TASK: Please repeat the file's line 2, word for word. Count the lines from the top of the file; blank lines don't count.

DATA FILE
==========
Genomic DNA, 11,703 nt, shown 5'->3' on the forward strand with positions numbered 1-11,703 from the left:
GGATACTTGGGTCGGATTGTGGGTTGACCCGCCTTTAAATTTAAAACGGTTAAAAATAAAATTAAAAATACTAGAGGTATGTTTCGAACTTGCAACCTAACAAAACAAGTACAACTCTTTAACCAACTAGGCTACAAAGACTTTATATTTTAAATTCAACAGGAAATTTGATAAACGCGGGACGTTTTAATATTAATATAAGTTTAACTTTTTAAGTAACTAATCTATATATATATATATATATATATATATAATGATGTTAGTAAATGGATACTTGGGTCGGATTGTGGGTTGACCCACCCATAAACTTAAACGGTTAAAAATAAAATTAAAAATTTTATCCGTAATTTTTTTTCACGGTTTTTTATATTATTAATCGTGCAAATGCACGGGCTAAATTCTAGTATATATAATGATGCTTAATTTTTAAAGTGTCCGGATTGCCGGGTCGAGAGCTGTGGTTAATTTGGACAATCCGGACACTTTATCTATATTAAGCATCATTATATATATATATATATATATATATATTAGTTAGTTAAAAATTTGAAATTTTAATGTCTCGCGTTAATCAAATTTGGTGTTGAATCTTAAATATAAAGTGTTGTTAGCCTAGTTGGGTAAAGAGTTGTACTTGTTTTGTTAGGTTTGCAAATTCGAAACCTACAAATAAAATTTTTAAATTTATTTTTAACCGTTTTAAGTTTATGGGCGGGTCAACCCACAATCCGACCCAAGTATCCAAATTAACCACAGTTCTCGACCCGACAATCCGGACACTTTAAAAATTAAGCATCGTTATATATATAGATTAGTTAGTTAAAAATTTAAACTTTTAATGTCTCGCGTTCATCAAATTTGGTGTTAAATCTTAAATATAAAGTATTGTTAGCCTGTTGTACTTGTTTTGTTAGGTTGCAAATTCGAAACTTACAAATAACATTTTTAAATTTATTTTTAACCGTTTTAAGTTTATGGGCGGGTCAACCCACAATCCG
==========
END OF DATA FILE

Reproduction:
GGATACTTGGGTCGGATTGTGGGTTGACCCGCCTTTAAATTTAAAACGGTTAAAAATAAAATTAAAAATACTAGAGGTATGTTTCGAACTTGCAACCTAACAAAACAAGTACAACTCTTTAACCAACTAGGCTACAAAGACTTTATATTTTAAATTCAACAGGAAATTTGATAAACGCGGGACGTTTTAATATTAATATAAGTTTAACTTTTTAAGTAACTAATCTATATATATATATATATATATATATATAATGATGTTAGTAAATGGATACTTGGGTCGGATTGTGGGTTGACCCACCCATAAACTTAAACGGTTAAAAATAAAATTAAAAATTTTATCCGTAATTTTTTTTCACGGTTTTTTATATTATTAATCGTGCAAATGCACGGGCTAAATTCTAGTATATATAATGATGCTTAATTTTTAAAGTGTCCGGATTGCCGGGTCGAGAGCTGTGGTTAATTTGGACAATCCGGACACTTTATCTATATTAAGCATCATTATATATATATATATATATATATATATTAGTTAGTTAAAAATTTGAAATTTTAATGTCTCGCGTTAATCAAATTTGGTGTTGAATCTTAAATATAAAGTGTTGTTAGCCTAGTTGGGTAAAGAGTTGTACTTGTTTTGTTAGGTTTGCAAATTCGAAACCTACAAATAAAATTTTTAAATTTATTTTTAACCGTTTTAAGTTTATGGGCGGGTCAACCCACAATCCGACCCAAGTATCCAAATTAACCACAGTTCTCGACCCGACAATCCGGACACTTTAAAAATTAAGCATCGTTATATATATAGATTAGTTAGTTAAAAATTTAAACTTTTAATGTCTCGCGTTCATCAAATTTGGTGTTAAATCTTAAATATAAAGTATTGTTAGCCTGTTGTACTTGTTTTGTTAGGTTGCAAATTCGAAACTTACAAATAACATTTTTAAATTTATTTTTAACCGTTTTAAGTTTATGGGCGGGTCAACCCACAATCCG